The brown dog tick is a common pest of dogs, but possibly does not attack humans at all. However, it can be a serious nuisance in the home when pets are infested. It is potentially a vector of Rocky Mountain Spotted Fever. Hard ticks in general have a two year life cycle, with eggs hatching to the 6-legged larva in the spring, these progressing to the second instar nymph stage which overwinters, and these progressing the following year to the adult tick. There is usually a single blood meal at each stage, with the tick remaining attached for several days to over a week. After fertilization by the male, and a blood meal, the female hard tick produces a single batch of up to several thousand eggs, and then she dies. These eggs are usually placed into a secluded crevice of some sort, and this may be within a structure. The engorged, gravid female becomes bloated to many times her original size.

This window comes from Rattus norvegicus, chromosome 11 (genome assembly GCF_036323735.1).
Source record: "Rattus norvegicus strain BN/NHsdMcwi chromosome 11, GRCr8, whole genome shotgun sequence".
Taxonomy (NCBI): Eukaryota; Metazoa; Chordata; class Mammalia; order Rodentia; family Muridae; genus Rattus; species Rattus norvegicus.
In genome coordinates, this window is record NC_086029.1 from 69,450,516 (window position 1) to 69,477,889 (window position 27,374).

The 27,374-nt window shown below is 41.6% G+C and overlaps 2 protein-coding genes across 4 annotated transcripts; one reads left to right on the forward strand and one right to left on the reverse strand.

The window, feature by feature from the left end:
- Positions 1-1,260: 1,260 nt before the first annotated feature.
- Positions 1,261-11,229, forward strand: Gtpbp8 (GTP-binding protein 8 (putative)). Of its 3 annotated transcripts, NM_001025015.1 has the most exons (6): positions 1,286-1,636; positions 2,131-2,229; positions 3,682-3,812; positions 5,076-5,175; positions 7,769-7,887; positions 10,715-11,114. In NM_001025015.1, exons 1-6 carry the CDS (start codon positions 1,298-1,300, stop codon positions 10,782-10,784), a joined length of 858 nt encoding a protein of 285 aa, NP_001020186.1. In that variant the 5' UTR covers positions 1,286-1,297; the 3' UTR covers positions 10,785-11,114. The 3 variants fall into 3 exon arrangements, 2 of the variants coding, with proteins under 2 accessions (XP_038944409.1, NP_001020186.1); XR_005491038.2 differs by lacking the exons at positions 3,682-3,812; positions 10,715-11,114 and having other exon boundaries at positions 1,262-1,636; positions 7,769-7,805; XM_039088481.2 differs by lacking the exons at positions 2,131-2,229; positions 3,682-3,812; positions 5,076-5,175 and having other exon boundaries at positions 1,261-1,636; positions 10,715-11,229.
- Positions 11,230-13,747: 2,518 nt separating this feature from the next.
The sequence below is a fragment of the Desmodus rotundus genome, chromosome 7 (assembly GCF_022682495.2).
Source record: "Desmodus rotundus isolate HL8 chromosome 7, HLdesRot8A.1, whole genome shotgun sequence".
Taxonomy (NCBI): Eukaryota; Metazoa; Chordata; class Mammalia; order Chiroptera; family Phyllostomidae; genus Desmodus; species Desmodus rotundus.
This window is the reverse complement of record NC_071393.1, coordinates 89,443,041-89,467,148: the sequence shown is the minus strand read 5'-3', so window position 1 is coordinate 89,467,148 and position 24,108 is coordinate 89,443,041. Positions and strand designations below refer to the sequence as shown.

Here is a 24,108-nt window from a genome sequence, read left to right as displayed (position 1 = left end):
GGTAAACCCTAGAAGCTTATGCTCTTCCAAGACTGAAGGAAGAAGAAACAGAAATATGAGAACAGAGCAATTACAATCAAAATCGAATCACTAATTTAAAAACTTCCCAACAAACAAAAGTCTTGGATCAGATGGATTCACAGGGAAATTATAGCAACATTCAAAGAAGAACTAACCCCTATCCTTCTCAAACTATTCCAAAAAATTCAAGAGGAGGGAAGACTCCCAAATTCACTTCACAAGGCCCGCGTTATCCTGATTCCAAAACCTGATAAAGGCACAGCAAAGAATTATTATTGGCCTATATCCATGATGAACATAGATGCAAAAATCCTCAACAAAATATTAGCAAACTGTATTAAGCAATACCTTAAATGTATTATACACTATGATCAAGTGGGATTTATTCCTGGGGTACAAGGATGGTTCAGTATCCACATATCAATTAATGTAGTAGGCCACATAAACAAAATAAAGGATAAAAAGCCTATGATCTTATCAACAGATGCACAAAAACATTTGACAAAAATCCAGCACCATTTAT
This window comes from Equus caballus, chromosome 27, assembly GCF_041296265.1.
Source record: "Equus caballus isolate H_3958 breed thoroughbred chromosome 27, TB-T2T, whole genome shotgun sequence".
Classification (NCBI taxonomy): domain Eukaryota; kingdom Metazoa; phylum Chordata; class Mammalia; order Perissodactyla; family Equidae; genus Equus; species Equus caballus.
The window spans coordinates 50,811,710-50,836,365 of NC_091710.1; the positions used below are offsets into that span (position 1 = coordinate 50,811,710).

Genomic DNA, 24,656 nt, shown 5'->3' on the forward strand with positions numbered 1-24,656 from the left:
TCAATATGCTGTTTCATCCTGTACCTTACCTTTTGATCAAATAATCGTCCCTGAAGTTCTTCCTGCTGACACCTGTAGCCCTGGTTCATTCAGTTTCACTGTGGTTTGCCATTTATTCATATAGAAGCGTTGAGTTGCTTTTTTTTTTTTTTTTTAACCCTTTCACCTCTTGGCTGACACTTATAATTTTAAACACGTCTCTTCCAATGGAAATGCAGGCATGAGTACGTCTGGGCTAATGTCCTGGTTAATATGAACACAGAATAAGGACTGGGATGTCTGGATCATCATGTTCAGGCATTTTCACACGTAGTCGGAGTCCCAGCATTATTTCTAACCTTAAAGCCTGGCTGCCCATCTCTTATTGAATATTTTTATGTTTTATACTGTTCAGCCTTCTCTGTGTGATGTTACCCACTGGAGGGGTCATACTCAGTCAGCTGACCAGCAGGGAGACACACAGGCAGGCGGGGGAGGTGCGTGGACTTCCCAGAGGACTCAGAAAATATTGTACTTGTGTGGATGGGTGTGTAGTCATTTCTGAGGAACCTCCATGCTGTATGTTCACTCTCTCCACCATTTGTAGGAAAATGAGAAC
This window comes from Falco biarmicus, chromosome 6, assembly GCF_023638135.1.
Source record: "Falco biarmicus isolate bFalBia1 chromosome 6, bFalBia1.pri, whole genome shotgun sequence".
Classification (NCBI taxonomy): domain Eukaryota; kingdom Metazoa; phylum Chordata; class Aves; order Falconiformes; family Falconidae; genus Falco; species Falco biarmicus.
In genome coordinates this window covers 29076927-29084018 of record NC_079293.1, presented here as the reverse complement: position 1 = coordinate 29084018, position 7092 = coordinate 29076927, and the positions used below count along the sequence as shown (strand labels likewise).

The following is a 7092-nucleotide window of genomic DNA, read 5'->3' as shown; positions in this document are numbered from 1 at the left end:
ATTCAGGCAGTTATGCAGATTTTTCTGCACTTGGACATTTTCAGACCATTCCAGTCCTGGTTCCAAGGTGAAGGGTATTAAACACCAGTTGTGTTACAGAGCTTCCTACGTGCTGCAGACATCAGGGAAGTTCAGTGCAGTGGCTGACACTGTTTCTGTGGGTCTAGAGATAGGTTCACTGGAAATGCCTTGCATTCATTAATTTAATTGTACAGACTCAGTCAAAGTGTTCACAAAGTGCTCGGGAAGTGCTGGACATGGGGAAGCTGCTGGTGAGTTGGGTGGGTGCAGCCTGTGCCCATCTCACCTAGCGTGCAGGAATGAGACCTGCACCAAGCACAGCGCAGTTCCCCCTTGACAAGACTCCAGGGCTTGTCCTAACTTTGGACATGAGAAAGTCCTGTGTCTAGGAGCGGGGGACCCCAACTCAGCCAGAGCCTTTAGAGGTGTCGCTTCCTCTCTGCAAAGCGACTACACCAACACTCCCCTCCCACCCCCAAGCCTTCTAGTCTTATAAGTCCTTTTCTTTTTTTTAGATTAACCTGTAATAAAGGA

Tick control begins with prevention, by helping people understand what ticks look like, how to inspect for them, and how to remove them when found on clothing or the body. The use of repellents, light colored clothing, and frequent inspection when in tick infested habitats are important. Pets should be carefully inspected as well after activity in potential tick habitat. For tick infestations within a structure careful applications of a residual pyrethroid to cracks and crevices that may harbor the ticks or their egg masses may be needed, and outdoors applications to turf and foliage around the perimeter of a property will kill ticks that are close to this urban environment.